One of the last spectacles any passenger should want to see before boarding their flight is an officer walking by them with a giant rifle, on top of hearing the announcement that all incoming and outgoing flights from their layover destination have been postponed due to a severe storm. I also unsurprisingly observed a couple furiously (yet silently) hate each other as they sat across the table from me. Apparently, the husband pulled out a chair for his wife, takes a seat two chairs down from said seat, and then berates her for sitting down in the chair right next to him. He actually had a very intense staring contest with her, only she was sitting in silence staring ahead while he coldly glared at her for at least 7 minutes (or until I left the table). I honestly wasn’t too bothered by this besides feeling some sadness for the wife whom probably had been abused by the flaming husband.
On a relatively more positive note, my disinterest in the still predominantly patriarchal sanction of marriage had been reaffirmed. However, I do still find great fulfillment in teaching, mentoring, and sharing resources with students. Then again, I do apprehensively shudder whenever I imagine ever having to raise a narcissist child.
It felt surreal to leave the U.S. for the first time in my life, yet after all, what is a national border other than merely a social construct? (perhaps, with the exception of island nations)
The first flight to Iceland connected to secondary flights into Europe and ironically, I was seated next to an Asian dad and daughter. They held hands during the flight takeoff and while they slept leaning on one another, and the father constantly replied to his daughter in an endearing, friendly, and nonjudgmental tone as far as I noticed. I have never had a close relationship (or perhaps any more than a few recounts of positive memories) with my own father, but noticing their loving and silly friendship was healing in a way to experience as a bystander (technically, “bysitter” since we were on a plane). Cue those 5 people this past month whom reckoned to me that, “everything happens for a reason.”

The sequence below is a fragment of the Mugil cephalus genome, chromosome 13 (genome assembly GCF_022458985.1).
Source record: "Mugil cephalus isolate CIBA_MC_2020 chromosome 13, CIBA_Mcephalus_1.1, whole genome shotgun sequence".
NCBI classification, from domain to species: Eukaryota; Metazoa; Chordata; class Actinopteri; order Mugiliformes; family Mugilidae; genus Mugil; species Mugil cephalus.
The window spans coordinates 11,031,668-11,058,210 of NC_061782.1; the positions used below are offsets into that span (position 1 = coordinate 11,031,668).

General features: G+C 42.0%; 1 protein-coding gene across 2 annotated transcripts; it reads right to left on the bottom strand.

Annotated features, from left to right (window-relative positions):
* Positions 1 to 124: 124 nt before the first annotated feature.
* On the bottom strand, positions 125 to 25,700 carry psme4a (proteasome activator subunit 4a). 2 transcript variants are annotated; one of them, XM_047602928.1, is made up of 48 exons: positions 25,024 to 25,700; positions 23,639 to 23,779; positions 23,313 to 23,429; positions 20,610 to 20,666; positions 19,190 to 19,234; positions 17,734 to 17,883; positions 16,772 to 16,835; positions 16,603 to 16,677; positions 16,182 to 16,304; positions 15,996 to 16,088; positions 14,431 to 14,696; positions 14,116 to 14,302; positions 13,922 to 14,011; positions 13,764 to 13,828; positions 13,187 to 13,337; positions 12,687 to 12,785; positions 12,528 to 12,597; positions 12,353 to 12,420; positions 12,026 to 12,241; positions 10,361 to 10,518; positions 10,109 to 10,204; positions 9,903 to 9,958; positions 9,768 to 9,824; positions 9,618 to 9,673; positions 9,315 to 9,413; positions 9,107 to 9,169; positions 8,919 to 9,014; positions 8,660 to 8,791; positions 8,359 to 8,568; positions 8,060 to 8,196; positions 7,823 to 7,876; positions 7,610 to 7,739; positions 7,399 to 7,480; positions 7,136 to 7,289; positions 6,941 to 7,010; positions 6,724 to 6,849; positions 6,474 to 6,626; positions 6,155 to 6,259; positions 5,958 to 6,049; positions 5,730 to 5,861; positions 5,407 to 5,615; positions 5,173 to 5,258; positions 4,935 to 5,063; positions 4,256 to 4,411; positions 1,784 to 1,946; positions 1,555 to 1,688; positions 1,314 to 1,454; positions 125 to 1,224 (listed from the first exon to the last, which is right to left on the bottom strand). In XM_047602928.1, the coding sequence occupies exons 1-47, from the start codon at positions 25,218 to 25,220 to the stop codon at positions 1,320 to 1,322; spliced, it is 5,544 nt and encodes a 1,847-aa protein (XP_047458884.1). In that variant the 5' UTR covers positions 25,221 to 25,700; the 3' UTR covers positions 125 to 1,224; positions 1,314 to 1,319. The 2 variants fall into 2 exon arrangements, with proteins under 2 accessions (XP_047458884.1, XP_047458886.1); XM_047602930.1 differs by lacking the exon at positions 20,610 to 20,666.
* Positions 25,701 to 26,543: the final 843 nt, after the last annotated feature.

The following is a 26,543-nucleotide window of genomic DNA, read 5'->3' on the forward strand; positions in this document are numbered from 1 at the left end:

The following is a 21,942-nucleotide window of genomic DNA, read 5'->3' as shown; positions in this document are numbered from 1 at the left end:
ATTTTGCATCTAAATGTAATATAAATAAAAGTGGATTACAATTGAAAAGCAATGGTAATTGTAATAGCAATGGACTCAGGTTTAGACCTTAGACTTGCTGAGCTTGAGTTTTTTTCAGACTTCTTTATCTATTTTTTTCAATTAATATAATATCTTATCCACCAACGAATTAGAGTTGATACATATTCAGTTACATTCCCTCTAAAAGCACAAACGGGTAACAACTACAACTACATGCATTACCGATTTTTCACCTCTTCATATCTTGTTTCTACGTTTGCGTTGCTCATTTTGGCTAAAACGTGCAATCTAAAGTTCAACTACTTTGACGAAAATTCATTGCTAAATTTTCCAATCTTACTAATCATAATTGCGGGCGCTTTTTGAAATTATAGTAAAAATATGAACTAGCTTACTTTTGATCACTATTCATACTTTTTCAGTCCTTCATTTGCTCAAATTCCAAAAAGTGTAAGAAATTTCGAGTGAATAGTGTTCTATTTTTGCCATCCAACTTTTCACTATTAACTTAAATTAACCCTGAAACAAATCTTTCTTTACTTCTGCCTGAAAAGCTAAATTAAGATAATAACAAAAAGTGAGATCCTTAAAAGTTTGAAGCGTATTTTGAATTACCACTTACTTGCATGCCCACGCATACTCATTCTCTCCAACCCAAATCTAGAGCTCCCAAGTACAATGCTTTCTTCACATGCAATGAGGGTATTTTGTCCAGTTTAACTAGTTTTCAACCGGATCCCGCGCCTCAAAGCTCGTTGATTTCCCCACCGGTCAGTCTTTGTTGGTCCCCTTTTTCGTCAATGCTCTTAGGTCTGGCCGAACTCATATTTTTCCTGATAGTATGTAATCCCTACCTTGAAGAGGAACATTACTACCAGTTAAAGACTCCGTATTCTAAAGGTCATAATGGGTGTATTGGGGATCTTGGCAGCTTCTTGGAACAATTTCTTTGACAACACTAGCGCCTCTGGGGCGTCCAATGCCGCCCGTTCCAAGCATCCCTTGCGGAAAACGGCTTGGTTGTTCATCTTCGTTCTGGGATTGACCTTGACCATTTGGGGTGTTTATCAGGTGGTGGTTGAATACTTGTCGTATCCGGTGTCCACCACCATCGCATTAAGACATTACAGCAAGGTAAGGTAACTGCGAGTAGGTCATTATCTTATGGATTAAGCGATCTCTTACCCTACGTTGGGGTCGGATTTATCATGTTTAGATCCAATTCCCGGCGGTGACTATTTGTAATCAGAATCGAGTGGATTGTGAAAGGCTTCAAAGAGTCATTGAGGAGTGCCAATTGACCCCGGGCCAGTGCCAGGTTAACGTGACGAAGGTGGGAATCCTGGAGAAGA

After receiving my first passport stamp at border control, I grinned ear to ear as my curiosity piqued while seeing so many signs that I did not understand, recognizing Euros for the first time in person, and hearing the overwhelmingly indistinct chatter of languages that I could not immediately interpret. There was also a pretty intriguing facial recognition procedure for existing EU passport holders at border control. EU passport holders would step into a booth where a photo of themselves showed up on a screen and they would have to match their face to that photo through the camera in the booth. This reminded me of the Hunger Games movie just a bit.
My eyes watered as I walked down the aisle.
Of the plane.
After roughly 12 hours in travel, I was in Germany!
I felt like a young child receiving candy when the bank ATM dispensed colorful euro bills to me.
Next to the ATM was a food stand and I decided to stock up on food for the rest of the day. A veggie sandwich costed 5€, so I reckoned it was a reasonable price but I was just hungry as well. My first difficulty in interaction as a foreigner was at this food stand when I tried asking for change in coins even though I later realized that I would have received change in coins anyways.
I called for a cab because my Airbnb host had class soon and I did not want to make them wait. My cab driver spoke very limited English, but I still respected that his capacity of English was much more than how much German I knew (which was nothing at all, aside from knowing that under directly translates to under in German). He swerved through traffic and almost drove onto the sidewalk at one point, and I kept hearing him mutter a word repeatedly under his breath throughout the duration of the drive.
“Shizer, what does that mean?” I asked.
He looked over and made a high pitched gasp with wide eyes.
“What does it mean in English?” I clarified.
“Shizer means shit! Shizer means shit!” he laughed.
He also encouraged me to keep trying to pronounce “Technische Universität Berlin” until it could be recognizable at minimum to another German, and also reminded me that dollars were not synonymous to euros. I also learned that apartment meant apartment in German.
When the drive concluded, I asked the cab driver what a good amount to tip him would be. (in hindsight, a very counter-intuitive question)
“I don’t know,” he replied, while holding his wallet open. I gave him 2 euros.
My host welcomed me into my Airbnb and I learned that Food Technology requires a sophisticated physics skillset, not just mainly chemistry. After I unpacked into my room, I showered, practiced self care, and watched the German sunset from my window while admiring a green roof over a gas station. I tried my best to be present with where I was, the sights, the sounds, the smells, and the calm wind. The warm pink and soft orange accents of the sunset progressively bloomed to full vibrancy and eventually disappeared into the dim, bleak sky around 21:00.
I placed an old photo of my mother and I at the corner of my desk to serve as a constant reminder of how and why I am able to have an education and be able to study abroad this summer. And most of all, for resiliency.